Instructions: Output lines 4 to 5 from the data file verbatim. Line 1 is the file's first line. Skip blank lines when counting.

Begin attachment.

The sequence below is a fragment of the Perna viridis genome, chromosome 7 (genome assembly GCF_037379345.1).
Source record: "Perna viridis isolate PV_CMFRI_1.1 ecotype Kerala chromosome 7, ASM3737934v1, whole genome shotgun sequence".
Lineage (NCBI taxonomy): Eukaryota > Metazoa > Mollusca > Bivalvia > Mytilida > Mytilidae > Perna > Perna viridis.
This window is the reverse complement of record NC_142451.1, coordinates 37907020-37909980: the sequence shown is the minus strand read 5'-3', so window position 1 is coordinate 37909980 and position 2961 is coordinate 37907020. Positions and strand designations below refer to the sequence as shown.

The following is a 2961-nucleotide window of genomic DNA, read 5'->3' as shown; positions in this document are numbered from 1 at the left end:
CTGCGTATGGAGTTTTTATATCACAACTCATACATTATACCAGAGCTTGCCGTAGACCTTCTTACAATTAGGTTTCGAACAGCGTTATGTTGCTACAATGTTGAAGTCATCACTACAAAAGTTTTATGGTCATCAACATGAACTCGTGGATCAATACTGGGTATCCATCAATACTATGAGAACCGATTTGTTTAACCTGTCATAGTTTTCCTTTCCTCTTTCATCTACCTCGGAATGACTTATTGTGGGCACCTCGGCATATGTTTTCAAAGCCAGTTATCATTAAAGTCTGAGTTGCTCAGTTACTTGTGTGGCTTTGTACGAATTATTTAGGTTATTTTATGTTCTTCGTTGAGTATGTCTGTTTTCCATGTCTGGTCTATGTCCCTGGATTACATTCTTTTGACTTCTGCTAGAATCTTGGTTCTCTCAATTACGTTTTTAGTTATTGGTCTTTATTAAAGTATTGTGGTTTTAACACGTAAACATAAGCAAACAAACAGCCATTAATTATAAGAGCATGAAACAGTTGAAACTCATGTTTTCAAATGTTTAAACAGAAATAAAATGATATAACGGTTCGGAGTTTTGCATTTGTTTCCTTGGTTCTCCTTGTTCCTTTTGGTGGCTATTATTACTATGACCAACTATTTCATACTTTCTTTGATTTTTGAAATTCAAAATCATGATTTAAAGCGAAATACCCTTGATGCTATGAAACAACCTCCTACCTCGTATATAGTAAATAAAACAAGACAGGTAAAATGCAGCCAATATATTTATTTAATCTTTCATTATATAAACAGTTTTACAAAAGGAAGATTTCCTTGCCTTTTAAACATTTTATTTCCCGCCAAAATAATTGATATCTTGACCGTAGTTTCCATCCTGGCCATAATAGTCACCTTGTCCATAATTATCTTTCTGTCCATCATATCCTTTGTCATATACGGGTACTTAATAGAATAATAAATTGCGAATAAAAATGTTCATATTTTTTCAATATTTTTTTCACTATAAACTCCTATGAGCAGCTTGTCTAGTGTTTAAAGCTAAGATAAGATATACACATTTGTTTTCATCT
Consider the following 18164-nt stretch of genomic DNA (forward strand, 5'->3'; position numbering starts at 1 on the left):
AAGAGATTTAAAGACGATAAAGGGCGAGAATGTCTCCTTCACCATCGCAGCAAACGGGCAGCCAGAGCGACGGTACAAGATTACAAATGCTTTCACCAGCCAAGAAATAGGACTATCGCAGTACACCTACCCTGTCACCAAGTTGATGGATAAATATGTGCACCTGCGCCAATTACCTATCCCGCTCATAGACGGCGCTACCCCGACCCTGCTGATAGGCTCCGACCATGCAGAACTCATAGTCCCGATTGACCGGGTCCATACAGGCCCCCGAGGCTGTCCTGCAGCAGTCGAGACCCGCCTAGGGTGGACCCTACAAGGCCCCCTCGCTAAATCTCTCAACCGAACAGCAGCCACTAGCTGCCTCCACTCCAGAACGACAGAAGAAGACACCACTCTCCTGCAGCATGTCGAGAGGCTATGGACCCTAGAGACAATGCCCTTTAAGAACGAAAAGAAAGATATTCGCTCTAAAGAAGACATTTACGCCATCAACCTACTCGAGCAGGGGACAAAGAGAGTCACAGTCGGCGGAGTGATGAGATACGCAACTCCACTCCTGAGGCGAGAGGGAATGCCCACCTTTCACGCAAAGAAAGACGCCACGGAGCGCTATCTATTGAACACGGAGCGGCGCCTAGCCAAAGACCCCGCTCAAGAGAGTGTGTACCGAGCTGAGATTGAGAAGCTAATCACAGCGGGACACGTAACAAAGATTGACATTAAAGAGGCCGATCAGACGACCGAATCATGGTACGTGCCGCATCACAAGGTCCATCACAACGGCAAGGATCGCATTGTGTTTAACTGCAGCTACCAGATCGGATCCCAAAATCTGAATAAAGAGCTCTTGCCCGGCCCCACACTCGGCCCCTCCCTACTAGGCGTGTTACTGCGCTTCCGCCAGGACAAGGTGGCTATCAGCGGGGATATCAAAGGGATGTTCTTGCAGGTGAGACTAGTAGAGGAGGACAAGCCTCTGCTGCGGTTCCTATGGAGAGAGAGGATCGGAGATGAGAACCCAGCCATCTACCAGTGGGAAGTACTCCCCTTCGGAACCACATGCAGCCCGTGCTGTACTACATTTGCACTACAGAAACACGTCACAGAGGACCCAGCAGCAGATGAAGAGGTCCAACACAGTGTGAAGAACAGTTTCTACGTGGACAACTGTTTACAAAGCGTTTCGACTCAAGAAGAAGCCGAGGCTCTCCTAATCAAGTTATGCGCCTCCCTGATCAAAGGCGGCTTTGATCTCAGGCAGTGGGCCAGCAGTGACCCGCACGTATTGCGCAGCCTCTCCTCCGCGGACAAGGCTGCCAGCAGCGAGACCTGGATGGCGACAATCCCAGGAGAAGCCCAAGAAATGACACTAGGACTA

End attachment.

This window is the reverse complement of record NC_142451.1, coordinates 37907020-37909980: the sequence shown is the minus strand read 5'-3', so window position 1 is coordinate 37909980 and position 2961 is coordinate 37907020. Positions and strand designations below refer to the sequence as shown.

The following is a 2961-nucleotide window of genomic DNA, read 5'->3' as shown; positions in this document are numbered from 1 at the left end: